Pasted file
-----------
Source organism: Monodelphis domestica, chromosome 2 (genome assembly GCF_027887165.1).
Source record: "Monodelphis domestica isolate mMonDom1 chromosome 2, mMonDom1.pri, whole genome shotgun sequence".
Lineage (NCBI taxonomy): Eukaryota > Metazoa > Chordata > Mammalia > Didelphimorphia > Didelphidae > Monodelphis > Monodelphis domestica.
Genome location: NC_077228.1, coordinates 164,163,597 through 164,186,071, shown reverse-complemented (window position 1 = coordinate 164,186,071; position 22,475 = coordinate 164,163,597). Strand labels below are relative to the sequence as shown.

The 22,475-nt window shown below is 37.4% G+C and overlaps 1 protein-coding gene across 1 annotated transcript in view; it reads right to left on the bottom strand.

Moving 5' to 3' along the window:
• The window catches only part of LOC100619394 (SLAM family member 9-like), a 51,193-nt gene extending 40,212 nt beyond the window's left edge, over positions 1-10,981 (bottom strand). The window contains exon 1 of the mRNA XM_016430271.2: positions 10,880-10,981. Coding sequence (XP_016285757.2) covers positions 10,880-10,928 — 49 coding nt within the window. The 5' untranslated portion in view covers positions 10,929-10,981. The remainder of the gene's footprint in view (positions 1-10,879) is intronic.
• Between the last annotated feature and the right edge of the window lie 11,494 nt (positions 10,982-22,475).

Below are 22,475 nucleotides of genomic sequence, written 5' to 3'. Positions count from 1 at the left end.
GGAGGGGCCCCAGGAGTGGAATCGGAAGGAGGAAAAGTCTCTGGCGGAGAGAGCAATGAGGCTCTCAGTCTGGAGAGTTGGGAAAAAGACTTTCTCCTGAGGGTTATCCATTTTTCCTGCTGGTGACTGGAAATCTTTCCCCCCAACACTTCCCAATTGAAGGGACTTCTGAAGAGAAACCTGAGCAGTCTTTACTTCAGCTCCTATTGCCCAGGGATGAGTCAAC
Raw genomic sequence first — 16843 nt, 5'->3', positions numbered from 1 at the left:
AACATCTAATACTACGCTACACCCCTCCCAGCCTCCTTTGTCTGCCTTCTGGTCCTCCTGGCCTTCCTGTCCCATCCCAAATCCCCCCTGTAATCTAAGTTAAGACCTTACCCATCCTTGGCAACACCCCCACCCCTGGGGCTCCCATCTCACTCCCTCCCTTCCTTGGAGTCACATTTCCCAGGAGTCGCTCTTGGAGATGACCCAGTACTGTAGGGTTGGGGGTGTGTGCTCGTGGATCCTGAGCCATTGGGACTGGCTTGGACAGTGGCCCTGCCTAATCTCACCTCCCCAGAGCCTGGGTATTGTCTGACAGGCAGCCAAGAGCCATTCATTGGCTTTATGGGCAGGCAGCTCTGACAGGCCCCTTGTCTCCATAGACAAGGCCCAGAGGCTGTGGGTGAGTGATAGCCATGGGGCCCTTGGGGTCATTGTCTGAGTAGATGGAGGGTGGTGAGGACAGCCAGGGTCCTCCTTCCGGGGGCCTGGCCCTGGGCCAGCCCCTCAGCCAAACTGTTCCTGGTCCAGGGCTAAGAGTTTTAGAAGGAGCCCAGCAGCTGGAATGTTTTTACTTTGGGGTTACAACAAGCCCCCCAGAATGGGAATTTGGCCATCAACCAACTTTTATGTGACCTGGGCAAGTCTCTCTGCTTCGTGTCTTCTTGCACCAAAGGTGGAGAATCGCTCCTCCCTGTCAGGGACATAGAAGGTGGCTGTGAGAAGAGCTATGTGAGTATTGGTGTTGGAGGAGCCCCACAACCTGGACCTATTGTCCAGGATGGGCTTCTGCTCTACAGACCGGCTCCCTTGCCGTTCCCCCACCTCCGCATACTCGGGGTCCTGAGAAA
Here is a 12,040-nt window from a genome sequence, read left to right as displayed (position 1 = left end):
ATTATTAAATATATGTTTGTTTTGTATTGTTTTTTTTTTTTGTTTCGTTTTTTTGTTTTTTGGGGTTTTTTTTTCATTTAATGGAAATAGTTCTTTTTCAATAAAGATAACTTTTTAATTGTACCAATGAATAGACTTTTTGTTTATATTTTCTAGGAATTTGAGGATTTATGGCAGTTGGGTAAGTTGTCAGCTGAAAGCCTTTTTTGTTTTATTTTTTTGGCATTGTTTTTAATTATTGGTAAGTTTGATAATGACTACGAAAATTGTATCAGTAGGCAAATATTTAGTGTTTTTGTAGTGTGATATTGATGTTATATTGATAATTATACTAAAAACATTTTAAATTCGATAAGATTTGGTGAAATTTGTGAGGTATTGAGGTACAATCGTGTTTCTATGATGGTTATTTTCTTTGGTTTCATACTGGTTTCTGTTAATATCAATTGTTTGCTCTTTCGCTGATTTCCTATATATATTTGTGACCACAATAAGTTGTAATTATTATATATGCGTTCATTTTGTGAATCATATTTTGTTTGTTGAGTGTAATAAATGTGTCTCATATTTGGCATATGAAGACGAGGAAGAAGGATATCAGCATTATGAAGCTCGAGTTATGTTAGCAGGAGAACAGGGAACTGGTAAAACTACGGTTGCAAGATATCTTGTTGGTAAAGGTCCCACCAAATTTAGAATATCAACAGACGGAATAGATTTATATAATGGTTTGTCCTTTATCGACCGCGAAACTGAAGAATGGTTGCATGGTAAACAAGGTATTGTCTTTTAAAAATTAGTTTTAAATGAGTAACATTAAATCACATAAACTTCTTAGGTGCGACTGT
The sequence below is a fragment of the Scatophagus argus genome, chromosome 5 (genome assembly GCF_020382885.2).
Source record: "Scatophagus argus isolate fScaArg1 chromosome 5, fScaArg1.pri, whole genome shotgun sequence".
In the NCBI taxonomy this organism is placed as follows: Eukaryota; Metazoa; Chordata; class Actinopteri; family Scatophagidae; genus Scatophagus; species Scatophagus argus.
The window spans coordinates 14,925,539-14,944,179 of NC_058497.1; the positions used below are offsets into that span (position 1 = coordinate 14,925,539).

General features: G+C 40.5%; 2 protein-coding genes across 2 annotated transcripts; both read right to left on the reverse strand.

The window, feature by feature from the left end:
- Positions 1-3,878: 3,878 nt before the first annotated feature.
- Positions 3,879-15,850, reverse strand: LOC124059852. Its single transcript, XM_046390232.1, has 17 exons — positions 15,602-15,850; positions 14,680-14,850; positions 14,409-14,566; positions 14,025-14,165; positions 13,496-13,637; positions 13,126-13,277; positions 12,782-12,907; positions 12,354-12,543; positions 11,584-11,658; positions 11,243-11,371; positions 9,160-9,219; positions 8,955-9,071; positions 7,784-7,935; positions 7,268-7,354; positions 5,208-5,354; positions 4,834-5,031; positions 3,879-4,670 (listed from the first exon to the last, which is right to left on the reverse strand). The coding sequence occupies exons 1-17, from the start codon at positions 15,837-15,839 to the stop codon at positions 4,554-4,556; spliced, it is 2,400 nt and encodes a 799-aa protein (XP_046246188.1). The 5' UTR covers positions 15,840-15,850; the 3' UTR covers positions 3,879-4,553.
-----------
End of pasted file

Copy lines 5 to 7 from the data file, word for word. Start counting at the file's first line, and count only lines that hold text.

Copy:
The 22,475-nt window shown below is 37.4% G+C and overlaps 1 protein-coding gene across 1 annotated transcript in view; it reads right to left on the bottom strand.

Moving 5' to 3' along the window:
• The window catches only part of LOC100619394 (SLAM family member 9-like), a 51,193-nt gene extending 40,212 nt beyond the window's left edge, over positions 1-10,981 (bottom strand). The window contains exon 1 of the mRNA XM_016430271.2: positions 10,880-10,981. Coding sequence (XP_016285757.2) covers positions 10,880-10,928 — 49 coding nt within the window. The 5' untranslated portion in view covers positions 10,929-10,981. The remainder of the gene's footprint in view (positions 1-10,879) is intronic.